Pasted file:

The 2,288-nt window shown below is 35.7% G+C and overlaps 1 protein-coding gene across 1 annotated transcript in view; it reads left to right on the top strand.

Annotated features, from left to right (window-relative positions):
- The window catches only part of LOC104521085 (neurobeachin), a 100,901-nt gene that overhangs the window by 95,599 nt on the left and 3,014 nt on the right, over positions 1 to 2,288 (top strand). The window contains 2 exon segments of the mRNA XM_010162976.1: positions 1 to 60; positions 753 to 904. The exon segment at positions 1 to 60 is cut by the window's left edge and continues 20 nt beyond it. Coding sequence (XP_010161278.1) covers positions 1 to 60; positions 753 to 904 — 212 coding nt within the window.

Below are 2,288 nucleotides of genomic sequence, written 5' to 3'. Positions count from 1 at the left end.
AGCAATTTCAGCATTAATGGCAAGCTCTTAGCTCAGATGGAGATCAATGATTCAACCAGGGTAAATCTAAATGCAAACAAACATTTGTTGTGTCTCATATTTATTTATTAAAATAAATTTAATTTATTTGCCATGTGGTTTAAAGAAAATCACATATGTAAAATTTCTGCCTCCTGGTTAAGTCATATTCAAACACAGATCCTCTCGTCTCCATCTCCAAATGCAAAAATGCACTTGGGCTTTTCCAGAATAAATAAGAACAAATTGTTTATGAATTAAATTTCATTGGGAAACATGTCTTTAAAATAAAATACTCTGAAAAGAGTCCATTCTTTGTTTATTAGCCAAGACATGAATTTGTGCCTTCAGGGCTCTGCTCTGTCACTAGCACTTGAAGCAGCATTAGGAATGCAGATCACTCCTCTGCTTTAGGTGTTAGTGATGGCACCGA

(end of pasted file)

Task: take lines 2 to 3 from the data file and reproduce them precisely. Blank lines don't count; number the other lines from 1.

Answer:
Annotated features, from left to right (window-relative positions):
- The window catches only part of LOC104521085 (neurobeachin), a 100,901-nt gene that overhangs the window by 95,599 nt on the left and 3,014 nt on the right, over positions 1 to 2,288 (top strand). The window contains 2 exon segments of the mRNA XM_010162976.1: positions 1 to 60; positions 753 to 904. The exon segment at positions 1 to 60 is cut by the window's left edge and continues 20 nt beyond it. Coding sequence (XP_010161278.1) covers positions 1 to 60; positions 753 to 904 — 212 coding nt within the window.